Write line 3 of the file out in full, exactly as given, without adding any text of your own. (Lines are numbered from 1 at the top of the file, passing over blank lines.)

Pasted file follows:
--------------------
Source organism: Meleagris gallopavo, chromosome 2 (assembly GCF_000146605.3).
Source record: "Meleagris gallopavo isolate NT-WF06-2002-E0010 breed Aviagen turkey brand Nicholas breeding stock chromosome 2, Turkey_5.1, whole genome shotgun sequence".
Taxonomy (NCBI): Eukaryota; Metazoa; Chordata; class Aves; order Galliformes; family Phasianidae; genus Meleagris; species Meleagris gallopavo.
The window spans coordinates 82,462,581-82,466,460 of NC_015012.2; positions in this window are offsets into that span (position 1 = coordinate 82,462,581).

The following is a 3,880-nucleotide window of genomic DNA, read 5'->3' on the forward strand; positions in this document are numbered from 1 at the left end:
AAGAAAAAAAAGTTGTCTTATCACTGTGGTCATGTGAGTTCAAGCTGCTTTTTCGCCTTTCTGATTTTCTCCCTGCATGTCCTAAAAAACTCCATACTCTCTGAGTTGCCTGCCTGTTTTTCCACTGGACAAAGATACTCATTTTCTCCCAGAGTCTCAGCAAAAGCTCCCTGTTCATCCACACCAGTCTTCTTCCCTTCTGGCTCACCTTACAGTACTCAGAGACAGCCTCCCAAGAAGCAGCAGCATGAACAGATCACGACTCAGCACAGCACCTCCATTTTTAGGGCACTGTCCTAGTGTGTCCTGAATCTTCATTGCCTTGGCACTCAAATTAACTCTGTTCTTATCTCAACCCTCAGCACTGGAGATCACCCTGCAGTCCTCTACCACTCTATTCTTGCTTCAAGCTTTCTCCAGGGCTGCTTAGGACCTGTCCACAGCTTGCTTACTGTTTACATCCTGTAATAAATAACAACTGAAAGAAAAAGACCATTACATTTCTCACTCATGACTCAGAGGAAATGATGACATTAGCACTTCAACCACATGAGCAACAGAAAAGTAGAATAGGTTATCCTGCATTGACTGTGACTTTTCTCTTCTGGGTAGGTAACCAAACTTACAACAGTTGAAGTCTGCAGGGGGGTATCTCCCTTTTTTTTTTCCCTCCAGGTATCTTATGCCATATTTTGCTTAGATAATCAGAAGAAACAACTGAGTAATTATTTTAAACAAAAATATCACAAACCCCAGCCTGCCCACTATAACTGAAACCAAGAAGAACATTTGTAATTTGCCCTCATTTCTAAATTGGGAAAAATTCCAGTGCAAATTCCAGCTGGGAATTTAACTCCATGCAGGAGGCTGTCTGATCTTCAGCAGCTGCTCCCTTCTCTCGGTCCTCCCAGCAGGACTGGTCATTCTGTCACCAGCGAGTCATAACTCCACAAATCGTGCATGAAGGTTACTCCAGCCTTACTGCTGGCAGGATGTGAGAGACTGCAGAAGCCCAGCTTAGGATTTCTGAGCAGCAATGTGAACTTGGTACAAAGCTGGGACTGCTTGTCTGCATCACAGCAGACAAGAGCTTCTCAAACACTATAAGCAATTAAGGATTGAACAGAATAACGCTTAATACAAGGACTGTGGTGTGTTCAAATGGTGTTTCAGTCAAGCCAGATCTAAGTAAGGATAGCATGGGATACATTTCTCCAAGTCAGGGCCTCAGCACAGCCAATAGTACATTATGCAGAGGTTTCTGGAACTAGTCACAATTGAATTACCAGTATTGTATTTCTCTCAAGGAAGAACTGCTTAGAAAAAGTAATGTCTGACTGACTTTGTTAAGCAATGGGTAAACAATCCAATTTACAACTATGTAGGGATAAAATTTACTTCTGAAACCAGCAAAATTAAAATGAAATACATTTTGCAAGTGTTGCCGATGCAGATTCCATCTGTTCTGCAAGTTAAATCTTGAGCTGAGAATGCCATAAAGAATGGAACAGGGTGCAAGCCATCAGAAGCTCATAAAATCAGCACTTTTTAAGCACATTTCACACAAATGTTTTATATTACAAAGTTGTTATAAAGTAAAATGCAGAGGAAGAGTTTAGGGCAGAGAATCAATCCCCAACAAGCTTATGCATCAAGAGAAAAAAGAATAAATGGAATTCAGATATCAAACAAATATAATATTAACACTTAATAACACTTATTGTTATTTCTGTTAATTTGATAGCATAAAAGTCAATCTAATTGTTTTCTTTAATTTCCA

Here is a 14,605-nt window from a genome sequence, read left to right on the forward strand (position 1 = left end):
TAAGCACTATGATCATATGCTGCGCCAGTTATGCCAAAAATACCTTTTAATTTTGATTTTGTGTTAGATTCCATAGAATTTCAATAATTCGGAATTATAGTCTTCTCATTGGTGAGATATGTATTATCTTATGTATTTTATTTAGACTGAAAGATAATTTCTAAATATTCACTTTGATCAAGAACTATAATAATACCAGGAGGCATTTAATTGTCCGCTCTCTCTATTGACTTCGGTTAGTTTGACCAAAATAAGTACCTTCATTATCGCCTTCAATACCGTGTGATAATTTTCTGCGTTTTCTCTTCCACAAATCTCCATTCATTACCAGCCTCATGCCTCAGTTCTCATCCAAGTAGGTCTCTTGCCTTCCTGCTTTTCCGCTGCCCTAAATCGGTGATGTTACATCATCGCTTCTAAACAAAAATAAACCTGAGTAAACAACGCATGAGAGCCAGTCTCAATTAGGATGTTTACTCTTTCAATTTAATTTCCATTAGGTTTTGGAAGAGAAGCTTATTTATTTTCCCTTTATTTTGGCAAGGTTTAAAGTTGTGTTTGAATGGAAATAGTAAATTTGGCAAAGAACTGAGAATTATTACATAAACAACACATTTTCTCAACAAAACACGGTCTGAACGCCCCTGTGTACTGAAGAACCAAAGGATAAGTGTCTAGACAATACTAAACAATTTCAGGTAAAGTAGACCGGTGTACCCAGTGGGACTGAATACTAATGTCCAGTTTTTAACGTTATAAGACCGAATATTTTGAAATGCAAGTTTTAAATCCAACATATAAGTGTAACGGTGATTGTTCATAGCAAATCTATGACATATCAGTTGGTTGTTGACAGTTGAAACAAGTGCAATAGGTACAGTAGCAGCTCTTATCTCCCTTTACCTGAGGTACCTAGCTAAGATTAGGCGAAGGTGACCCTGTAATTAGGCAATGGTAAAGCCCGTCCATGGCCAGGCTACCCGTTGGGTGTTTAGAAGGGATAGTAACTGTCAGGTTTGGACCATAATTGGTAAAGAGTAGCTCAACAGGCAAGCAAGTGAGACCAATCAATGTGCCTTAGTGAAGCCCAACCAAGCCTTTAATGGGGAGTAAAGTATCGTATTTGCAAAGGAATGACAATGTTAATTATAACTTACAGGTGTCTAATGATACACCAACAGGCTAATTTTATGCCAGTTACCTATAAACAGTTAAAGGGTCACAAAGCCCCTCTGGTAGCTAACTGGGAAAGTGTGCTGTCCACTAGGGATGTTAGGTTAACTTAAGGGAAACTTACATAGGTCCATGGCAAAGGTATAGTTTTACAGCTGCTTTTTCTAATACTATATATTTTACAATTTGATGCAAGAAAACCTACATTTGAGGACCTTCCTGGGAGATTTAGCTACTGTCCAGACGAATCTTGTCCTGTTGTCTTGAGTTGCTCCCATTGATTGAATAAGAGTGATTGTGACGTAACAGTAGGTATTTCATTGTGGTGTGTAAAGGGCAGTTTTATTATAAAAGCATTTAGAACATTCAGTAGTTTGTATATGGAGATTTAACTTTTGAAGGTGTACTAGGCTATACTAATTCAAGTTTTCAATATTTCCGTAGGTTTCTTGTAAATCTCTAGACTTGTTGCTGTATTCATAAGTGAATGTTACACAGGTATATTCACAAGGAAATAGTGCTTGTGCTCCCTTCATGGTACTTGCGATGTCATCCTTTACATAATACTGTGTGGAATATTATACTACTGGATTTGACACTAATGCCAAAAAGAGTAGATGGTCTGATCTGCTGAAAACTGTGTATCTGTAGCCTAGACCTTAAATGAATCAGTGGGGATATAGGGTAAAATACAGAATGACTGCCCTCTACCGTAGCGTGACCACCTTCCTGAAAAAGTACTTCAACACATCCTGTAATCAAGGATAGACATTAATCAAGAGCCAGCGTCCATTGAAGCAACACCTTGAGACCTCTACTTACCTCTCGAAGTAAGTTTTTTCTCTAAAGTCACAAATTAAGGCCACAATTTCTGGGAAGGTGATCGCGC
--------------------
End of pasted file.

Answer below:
Taxonomy (NCBI): Eukaryota; Metazoa; Chordata; class Aves; order Galliformes; family Phasianidae; genus Meleagris; species Meleagris gallopavo.